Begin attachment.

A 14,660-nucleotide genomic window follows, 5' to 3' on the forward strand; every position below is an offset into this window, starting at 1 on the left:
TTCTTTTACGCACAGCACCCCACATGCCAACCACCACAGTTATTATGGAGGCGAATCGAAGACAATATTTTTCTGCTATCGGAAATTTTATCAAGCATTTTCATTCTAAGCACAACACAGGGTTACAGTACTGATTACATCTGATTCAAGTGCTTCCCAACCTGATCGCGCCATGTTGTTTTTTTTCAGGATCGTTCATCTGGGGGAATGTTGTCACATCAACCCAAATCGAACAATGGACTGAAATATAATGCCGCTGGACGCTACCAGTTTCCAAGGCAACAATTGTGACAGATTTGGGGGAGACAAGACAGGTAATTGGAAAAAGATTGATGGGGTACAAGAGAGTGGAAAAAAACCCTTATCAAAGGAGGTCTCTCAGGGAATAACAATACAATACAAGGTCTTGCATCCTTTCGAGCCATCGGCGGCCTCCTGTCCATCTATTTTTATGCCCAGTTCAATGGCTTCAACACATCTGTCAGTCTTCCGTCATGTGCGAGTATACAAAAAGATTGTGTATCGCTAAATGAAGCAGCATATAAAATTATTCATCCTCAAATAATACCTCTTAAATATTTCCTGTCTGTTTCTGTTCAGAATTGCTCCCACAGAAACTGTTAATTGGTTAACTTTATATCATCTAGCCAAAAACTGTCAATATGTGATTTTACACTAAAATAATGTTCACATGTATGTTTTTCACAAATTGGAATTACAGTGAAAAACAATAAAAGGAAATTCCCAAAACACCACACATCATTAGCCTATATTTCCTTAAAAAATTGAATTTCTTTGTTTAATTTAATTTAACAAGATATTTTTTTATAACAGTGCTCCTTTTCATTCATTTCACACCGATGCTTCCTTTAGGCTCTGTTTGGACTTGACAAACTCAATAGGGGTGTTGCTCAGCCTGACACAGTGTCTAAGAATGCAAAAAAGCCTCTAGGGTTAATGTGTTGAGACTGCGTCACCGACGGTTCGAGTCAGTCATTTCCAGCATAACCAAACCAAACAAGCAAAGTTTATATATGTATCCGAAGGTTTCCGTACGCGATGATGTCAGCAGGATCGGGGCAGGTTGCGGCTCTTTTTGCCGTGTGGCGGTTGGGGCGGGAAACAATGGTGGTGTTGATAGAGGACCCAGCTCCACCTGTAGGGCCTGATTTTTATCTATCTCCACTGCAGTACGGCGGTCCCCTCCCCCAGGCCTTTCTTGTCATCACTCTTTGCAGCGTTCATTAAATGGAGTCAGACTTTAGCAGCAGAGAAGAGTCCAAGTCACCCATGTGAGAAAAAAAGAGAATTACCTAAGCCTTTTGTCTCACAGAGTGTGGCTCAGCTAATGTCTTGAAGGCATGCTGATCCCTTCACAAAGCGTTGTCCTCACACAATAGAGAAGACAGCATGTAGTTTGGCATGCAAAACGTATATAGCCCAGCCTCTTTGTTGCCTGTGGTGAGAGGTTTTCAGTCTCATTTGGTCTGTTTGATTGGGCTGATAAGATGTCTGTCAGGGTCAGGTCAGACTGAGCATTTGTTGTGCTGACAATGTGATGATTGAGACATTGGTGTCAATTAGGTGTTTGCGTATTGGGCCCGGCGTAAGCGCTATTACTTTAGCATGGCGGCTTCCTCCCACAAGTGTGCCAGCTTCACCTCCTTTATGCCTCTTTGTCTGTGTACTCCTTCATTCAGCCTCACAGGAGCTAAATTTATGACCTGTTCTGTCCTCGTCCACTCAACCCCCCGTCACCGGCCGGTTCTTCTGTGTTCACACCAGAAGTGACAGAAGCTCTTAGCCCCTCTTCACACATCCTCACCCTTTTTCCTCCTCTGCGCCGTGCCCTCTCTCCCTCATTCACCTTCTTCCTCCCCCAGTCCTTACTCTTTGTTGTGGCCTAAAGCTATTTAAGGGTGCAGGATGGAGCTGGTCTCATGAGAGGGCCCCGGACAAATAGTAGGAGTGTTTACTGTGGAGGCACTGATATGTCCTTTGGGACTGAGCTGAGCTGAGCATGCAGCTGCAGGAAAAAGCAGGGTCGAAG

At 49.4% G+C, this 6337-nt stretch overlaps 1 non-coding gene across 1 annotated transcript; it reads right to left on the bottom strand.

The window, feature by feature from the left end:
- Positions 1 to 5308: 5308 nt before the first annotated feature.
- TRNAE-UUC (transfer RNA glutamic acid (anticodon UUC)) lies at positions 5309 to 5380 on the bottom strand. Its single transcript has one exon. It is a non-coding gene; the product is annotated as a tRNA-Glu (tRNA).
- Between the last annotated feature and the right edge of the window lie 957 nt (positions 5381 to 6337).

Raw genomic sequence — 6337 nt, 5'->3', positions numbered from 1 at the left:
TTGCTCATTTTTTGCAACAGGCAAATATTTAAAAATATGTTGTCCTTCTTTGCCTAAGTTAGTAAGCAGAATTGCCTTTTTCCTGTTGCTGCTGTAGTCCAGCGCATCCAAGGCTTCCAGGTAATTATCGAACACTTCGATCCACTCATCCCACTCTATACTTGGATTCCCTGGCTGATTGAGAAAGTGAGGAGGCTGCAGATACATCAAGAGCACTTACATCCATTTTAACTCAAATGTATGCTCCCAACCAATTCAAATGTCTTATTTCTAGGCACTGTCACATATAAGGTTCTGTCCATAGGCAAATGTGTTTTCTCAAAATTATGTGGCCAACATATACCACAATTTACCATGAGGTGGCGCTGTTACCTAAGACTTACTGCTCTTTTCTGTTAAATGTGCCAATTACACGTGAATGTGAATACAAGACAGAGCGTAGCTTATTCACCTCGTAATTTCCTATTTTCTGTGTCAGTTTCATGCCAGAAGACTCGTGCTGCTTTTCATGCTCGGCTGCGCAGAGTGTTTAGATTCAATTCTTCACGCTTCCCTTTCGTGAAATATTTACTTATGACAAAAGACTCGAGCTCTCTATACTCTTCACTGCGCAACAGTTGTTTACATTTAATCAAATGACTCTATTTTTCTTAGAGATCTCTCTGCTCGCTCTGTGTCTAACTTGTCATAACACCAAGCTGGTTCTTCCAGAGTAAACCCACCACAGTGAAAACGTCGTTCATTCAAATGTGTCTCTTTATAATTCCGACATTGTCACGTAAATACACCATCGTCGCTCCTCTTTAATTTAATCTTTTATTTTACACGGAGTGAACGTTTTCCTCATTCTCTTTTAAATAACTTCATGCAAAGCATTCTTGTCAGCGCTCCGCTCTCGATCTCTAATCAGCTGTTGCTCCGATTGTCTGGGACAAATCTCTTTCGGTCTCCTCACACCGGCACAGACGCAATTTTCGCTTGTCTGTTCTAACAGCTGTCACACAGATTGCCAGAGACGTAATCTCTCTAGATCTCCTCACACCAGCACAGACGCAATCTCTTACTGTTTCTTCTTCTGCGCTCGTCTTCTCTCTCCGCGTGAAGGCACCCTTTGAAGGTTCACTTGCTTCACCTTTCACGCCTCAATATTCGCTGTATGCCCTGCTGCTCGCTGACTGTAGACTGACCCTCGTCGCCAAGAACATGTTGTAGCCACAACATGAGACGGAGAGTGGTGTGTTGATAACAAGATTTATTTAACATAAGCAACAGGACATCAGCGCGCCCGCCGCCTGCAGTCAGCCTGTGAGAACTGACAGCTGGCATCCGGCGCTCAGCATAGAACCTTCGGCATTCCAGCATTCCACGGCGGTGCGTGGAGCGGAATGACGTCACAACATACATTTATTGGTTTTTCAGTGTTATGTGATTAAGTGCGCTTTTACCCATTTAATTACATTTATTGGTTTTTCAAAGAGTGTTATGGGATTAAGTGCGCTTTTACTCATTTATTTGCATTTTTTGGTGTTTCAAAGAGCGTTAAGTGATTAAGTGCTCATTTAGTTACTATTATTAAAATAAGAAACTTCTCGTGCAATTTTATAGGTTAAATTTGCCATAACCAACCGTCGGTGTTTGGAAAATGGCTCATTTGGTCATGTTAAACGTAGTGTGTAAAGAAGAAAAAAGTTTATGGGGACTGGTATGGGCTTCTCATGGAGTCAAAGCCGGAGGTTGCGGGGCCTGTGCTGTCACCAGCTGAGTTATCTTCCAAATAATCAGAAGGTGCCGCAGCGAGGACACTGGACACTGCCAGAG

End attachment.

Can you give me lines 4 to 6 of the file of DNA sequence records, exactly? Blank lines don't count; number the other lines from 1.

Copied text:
The window, feature by feature from the left end:
- Positions 1 to 5308: 5308 nt before the first annotated feature.
- TRNAE-UUC (transfer RNA glutamic acid (anticodon UUC)) lies at positions 5309 to 5380 on the bottom strand. Its single transcript has one exon. It is a non-coding gene; the product is annotated as a tRNA-Glu (tRNA).